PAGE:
Quentin Tarantino's Kill Pooh: Volumes 1 and 2
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“An unappreciated classic in the gore and animation field!”
“One of my more kid-friendly works.”Quentin Tarantino's least known works, and his only movie with Walt Disney. Featuring a star-studded cast of Lucy Liu, Steve Buscemi, Samuel L. Jackson, Bruce Willis, and John Travolta, the movie was similar in casting to many of Tarantino's other films. Interestingly, unlike most semi-animated movies, Kill Pooh was filmed with fully real settings and animated characters, instead of the other way around.
Liu, eager for gruesome revenge, decides that she should violently kill each of the assassins as gruesomely as she can. In classic Tarantino style, the plot dissolves into a long string of violent sequences, until, for reasons unknown, John Candy and Vin Diesel appear. Candy promptly eats Diesel and leaves.
Finally, Liu kills one of the assassins, Piglet, using a baseball bat and a belt. On that cheery note, Volume 1 ends.
Volume 1 went stunningly well production-wise, with only one delay, which was one of the more interesting areas of the cinematography. Tarantino was uncertain about how Piglet should have been killed. He promptly called in the Coen Brothers, well known masters in killing Steve Buscemi. After rubbing beards and watching movie clips, they informed Tarantino that a baseball bat and a belt would make for the longest and most gory sequence.
After chasing Winnie for an hour, Liu finally catchs up with him. Sadly, this epic fight is never seen, due to the anticlimatic return of John Candy, who breaks the camera by sitting on it and ending the series. Kind of.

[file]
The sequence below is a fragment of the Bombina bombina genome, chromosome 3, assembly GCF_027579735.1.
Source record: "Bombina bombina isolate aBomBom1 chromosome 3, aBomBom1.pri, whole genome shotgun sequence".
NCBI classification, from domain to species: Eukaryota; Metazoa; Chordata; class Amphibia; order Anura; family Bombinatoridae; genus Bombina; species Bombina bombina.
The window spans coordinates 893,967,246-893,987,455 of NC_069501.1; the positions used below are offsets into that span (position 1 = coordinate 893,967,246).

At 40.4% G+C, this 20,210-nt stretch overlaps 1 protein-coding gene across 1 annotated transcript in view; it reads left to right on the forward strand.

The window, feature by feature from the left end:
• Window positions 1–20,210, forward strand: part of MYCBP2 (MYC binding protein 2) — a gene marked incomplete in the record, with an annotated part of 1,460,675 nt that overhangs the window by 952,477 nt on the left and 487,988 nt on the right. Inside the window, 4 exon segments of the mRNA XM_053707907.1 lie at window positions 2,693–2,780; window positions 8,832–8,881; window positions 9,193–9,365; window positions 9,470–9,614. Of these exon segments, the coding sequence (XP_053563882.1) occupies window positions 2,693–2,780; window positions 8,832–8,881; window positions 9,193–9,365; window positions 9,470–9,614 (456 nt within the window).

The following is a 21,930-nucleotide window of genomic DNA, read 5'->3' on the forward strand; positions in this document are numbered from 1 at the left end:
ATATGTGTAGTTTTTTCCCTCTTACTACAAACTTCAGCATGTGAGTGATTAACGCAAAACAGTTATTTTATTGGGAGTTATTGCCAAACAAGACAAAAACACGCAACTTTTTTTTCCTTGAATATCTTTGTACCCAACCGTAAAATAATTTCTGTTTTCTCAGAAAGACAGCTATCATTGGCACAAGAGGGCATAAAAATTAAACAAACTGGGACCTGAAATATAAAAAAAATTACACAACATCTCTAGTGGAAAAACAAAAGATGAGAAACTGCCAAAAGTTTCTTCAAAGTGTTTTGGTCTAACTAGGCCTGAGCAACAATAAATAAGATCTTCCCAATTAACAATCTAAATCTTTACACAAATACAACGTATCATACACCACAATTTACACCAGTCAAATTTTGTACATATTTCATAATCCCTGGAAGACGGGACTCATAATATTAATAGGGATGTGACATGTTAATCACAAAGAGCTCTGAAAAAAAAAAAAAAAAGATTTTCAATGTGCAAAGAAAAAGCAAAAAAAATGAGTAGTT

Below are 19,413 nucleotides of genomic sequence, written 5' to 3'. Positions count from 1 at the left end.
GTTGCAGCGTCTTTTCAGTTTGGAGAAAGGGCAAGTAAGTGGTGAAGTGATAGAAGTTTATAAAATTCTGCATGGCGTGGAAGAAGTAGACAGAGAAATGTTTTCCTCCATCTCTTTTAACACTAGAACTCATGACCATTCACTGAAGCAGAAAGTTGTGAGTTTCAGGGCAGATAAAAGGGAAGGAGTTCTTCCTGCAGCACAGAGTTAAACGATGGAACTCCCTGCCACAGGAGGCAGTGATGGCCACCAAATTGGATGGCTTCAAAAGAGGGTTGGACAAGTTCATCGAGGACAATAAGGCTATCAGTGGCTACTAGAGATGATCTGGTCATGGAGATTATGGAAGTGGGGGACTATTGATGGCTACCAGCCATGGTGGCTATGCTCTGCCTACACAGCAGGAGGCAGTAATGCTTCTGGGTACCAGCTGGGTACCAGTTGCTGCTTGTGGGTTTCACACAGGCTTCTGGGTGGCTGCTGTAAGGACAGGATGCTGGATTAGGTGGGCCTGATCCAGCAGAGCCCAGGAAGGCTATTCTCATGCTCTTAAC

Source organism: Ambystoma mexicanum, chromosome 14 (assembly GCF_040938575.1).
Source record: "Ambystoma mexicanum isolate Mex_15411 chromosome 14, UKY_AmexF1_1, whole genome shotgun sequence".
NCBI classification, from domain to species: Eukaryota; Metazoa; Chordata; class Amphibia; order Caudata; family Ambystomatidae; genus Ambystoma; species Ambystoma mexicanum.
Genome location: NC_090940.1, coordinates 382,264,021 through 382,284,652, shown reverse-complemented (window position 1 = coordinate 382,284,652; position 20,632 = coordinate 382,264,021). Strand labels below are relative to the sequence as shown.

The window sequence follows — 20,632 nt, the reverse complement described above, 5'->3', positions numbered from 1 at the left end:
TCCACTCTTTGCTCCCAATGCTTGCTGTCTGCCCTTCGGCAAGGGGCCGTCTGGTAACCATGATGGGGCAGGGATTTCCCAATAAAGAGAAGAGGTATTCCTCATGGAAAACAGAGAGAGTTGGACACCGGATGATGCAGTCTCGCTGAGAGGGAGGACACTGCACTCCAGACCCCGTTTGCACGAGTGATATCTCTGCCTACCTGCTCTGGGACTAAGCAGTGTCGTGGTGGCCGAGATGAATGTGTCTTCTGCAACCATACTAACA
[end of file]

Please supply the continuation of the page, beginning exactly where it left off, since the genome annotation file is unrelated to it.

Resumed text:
This movie was the harder to film, as Disney balked at the heavy violence. Fortunately, a compromised was reached when Tarantino threatened a CEO representative with an AK-47. Tarantino was reportedly unhappy with Candy killing the camera, and let him know. Candy, always the gentle Canadian, quietly told Tarantino to go zuck himself.
The movies was set to be realeased to DVD on Thanksgiving, but, only two minutes before a press conference announcing the release, Disney got cold feet. Tarantino was forced to take his film to the other major studios, not after paying an exorbitant price to sell the movie. This only solidified Disney's reputation as a miserly operation.
No other studio wanted the movie. Desperate, Tarantino turned to his last option: 21st Century Fox Bargain Classics DVD series. They took it, and immediately distributed it to Price Chopper Supermarkets. At long last, the saga of Kill Pooh finally found an audience in tightwads, perverts, and the impoverished shoppers of Price Chopper. The movie was "found" by guru Leonard Maltin, and immediately became a trendy item amongst indie fans.